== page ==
In example embodiments, the lighting fixtures 105 can each include an output device 150. The output device 150 can be configured to provide an indicator 152 associated with operational performance of the HINS light sources and/or parameters associated with the HINS light. The output device 150 can be a visual output device (e.g., LED, display screen, etc.) that provides a visual or optical signal as an indicator 252. The output device 150 can be an audio device (e.g., audio circuit and speaker) configured to provide an audio signal (e.g., a beep, tone, voice, etc.) as an indicator 252.

As will be discussed in more detail below, the lighting fixtures 105 can provide other indicators associated with operational performance and/or characteristics of the HINS light sources. For instance, indicators can be provided as electronic data over a network 450 to one or more remote computing devices, such as computing device 400 associated with a building management system and/or to user device 420 (e.g., smartphone, tablet, laptop, wearable device, etc.) carried by or otherwise used by user 75. In some embodiments, the lighting fixtures 105 can provide indicators through modulation of light 110 emitted by the lighting fixtures and detected by various image capture devices, such as image capture devices associated with user device 420.

The indicators 252 can be indicative of operational performance or characteristics of the HINS light sources associated with the lighting fixtures 105 and/or can be indicative of parameters associated with the HINS light. For example, in some embodiments, the indicators 252 can indicate that HINS light is no longer being emitted by the HINS light sources (e.g., as a result of wavelength shift by HINS LEDs) and/or that the HINS light sources are at end of life. In some embodiments, the indicators 252 can indicate that the HINS light is being provided at a level sufficient for dosing purposes (e.g., antimicrobial purposes). In some embodiments, the indicators 252 can be indicative of other operational characteristics, such as operating temperature, intensity, or other operational characteristics of the HINS light sources.

In some embodiments, the lighting fixtures 105 can provide multiple indicators 252 with each indicator indicative of different characteristics or parameters of the HINS light sources and/or HINS light. For instance, a first indicator can be provided when the HINS light source is providing HINS light at a level sufficient for dosing purposes. A second indicator can be provided when the HINS light source is no longer emitting HINS light (e.g., due to wavelength shift). The first indicator can be different from the second indicator. For example, the first indicator can be a first visual signal (e.g., a green illuminated LED) and the second indicator can be a second visual signal (e.g., a red illuminated LED). As another example, the first indicator can be an audio signal and the second indicator can be a visual signal. As yet another example, the first indicator can be a first electronic data type and the second indicator can be a second electronic data type. Various different combinations of indicators can be used to provide information concerning operation and performance of the HINS light sources and/or parameters of the HINS light without deviating from the scope of the present disclosure.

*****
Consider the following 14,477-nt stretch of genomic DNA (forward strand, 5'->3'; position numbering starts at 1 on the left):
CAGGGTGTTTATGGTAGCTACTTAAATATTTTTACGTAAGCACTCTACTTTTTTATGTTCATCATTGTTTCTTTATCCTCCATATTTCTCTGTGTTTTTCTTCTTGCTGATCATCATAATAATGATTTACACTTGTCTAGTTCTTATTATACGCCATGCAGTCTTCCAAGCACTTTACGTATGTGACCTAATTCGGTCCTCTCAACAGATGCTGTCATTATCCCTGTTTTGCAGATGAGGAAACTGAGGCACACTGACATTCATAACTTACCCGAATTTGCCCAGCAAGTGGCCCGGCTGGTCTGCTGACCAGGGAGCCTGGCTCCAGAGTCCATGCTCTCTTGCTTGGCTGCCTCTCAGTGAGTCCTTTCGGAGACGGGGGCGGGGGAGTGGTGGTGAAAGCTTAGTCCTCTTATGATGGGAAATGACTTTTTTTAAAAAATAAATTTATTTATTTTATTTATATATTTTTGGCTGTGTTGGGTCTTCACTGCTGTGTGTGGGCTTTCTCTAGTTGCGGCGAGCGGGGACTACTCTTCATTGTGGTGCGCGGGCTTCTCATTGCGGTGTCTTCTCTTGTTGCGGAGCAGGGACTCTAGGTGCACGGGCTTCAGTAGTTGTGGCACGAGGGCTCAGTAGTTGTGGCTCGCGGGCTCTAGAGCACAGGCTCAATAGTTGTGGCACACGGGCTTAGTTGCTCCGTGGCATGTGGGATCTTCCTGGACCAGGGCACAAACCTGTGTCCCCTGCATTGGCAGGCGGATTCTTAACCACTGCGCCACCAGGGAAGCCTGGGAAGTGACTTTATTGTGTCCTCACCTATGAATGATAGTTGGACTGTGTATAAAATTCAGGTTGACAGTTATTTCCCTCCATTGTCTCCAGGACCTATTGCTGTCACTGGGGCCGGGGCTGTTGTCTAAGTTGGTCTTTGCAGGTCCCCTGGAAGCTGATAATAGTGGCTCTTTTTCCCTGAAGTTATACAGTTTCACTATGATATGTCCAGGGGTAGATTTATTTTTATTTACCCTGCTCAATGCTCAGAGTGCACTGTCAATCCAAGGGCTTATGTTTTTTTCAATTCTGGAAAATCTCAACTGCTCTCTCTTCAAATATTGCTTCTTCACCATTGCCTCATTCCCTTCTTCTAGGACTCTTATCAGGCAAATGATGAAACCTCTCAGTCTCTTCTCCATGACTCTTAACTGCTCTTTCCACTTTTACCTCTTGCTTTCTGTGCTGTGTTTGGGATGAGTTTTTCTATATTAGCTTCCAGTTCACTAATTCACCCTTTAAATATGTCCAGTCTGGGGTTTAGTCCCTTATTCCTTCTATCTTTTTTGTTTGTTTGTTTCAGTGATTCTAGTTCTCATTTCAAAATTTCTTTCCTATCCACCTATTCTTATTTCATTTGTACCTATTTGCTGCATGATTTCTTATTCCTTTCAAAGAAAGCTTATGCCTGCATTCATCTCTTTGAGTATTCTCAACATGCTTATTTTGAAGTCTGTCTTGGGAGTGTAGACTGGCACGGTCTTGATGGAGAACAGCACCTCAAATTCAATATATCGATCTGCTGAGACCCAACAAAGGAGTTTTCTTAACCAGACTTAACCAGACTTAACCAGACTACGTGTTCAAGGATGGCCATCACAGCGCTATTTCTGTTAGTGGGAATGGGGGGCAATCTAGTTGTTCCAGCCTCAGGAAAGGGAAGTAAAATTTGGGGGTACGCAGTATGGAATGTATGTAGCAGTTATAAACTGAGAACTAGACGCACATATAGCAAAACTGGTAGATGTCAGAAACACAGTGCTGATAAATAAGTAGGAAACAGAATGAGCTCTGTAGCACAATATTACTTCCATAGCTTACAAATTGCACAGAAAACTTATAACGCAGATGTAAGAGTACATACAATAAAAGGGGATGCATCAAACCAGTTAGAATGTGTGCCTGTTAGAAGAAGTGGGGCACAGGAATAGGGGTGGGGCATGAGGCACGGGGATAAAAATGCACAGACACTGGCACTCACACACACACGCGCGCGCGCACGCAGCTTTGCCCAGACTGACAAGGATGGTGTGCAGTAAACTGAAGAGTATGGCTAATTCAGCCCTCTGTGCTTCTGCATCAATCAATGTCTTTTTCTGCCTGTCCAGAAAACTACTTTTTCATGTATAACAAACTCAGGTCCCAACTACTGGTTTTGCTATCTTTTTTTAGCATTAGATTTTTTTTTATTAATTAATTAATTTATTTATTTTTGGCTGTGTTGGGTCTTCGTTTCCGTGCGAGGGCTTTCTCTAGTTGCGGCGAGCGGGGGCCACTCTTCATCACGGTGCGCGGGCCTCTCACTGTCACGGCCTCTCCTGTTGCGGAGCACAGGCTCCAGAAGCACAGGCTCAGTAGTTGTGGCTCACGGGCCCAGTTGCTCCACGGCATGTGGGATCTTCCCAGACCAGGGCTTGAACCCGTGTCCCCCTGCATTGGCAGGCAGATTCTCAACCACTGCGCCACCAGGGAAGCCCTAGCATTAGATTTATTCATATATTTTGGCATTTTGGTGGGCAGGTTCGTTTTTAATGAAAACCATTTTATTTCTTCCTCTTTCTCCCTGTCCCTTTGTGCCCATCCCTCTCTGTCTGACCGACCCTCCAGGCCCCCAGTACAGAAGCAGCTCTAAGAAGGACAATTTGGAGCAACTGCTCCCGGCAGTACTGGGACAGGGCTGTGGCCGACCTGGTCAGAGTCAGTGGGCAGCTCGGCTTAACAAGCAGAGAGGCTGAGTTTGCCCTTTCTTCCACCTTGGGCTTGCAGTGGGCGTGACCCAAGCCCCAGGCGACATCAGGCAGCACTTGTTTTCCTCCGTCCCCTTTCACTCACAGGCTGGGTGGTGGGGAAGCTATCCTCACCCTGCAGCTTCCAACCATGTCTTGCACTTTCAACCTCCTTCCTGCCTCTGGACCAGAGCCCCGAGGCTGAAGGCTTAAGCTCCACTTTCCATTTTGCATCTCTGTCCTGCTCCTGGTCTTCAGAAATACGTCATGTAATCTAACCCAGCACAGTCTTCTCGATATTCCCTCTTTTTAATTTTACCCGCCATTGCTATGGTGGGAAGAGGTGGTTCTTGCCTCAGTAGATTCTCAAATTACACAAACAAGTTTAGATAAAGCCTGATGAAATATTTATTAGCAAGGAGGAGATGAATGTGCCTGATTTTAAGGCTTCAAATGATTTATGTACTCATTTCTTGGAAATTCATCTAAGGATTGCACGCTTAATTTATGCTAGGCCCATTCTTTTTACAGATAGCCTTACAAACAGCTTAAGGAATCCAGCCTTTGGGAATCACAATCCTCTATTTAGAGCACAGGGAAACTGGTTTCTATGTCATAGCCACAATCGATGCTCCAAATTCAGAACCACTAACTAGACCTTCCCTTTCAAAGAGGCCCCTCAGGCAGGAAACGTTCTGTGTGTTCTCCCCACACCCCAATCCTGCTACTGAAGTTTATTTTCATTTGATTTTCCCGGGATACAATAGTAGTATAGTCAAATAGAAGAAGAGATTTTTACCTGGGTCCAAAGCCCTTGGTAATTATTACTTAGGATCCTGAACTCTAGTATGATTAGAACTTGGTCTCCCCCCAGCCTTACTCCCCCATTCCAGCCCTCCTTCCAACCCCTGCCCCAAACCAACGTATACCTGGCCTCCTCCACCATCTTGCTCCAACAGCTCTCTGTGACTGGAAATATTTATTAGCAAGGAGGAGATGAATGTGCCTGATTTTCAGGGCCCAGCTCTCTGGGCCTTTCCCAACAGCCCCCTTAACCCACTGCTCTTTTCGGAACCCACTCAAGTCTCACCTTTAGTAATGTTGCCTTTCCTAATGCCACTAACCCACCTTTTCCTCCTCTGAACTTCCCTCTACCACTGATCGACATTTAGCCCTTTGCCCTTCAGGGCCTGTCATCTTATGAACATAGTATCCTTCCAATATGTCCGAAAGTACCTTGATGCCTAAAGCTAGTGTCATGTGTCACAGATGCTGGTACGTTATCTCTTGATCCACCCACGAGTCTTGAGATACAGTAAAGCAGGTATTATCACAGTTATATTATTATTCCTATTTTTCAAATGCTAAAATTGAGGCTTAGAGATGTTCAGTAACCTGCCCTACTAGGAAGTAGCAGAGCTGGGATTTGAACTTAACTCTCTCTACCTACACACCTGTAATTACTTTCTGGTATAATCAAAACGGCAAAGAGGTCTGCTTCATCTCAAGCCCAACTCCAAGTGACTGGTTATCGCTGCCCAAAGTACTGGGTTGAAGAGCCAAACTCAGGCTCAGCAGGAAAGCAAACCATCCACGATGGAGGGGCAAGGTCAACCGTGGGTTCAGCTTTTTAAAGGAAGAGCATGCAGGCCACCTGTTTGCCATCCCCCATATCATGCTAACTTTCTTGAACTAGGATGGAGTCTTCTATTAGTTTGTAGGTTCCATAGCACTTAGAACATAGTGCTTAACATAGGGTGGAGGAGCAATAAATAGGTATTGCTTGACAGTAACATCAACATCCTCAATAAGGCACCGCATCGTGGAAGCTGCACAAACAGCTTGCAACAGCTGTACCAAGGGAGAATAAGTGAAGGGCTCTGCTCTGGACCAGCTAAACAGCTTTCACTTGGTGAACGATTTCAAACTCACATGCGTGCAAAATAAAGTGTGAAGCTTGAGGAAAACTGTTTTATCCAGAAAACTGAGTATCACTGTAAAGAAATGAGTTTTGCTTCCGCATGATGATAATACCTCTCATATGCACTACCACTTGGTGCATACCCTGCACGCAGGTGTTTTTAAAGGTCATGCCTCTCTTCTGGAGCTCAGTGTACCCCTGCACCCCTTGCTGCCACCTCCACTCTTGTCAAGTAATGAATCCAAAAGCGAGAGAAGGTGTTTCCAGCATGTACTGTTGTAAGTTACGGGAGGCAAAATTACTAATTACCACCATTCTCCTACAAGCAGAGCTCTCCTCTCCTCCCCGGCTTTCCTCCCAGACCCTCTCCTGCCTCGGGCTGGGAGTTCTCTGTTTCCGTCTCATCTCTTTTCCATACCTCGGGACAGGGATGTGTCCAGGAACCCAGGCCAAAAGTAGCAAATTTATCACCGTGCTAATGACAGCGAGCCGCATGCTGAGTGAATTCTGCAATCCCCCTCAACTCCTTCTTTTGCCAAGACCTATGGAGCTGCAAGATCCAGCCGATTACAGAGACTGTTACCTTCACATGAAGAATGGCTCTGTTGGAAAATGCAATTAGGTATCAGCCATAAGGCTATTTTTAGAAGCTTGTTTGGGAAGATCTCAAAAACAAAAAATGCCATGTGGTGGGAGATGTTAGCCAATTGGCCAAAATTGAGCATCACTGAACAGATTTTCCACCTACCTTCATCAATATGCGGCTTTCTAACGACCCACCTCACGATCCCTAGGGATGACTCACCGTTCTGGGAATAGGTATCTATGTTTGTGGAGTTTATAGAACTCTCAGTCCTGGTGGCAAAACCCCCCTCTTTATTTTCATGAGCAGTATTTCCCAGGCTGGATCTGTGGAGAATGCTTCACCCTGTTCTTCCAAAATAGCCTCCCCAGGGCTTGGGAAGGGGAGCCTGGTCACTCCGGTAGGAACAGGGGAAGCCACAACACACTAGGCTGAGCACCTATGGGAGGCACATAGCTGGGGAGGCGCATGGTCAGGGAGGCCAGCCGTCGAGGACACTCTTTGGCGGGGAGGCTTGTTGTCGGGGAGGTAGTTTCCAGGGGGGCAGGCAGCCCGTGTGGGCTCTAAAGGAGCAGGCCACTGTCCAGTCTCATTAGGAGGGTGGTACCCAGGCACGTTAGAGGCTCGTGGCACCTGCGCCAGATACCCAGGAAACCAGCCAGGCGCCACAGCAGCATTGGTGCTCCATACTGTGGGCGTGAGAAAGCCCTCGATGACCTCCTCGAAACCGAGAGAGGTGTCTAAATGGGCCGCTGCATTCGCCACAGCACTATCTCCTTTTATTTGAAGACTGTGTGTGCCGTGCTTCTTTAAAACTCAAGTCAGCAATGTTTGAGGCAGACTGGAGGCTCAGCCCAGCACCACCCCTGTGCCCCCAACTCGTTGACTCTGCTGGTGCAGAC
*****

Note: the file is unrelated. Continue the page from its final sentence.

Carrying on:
FIG. 2 depicts a block diagram of example components of a lighting fixture 105 configured to provide one or more indicators associated with the emission of HINS light according to example embodiments of the present disclosure. The components shown in FIG. 2 are illustrated as part of the same lighting fixture 105. However, those of ordinary skill in the art, using the disclosures provided herein, will understand that one or more of the components can be distributed across multiple platforms, lighting fixtures, systems, etc.

As shown, the lighting fixture 105 includes a power circuit 210, one or more HINS light sources 220, and an indicator circuit 200. Optionally, the lighting fixture 105 can include one or more non-HINS light sources 230.

The power circuit 210 can receive AC or DC power from a power source and can convert the power to a power suitable for illuminating HINS light sources 220. The power from the power circuit 210 can be provided to the HINS light sources 220 over a suitable channel (e.g., one or more conductors, circuit paths, traces, etc.). Optionally, power can be provided from the power circuit 210 to one or more non-HINS light sources 230 over a suitable channel (e.g., one or more conductors, circuit paths, traces, etc.)

The one or more HINS light sources 220 can be any light sources configured to emit HINS light. As discussed in detail below, in example implementations, the HINS light sources 220 include one or more LED light sources. The present disclosure is discussed with reference to LED light sources for example purposes. Other types of light sources configured to emit HINS light, can be used as HINS light sources 220 without deviating from the scope of the present disclosure.

The one or more non-HINS light sources 230 can be any light sources configured to emit non-HINS light. The one or more non-HINS light sources 230 can be used to emit light to be combined with HINS light to create visible light of a desired color temperature or visual effect. As discussed in detail below, in example implementations, the non-HINS light sources 220 include one or more LED light sources. Other types of light sources configured to emit non-HINS light, can be used as non-HINS light sources 130 without deviating from the scope of the present disclosure.

In embodiments where the lighting fixture 105 is an LED lighting fixture, the power circuit 210 can include an LED driver circuit and the HINS light sources 220 can include and one or more HINS LEDs (e.g., a HINS LED array) configured to emit HINS light. The HINS LEDs can include can include one or more LED devices. The LED devices can emit light as a result of electrons moving through a semiconductor material. The LED devices can be configured to emit HINS light or can include one or more coatings, lenses, materials, etc. that transform light emitted by the LED devices into HINS light.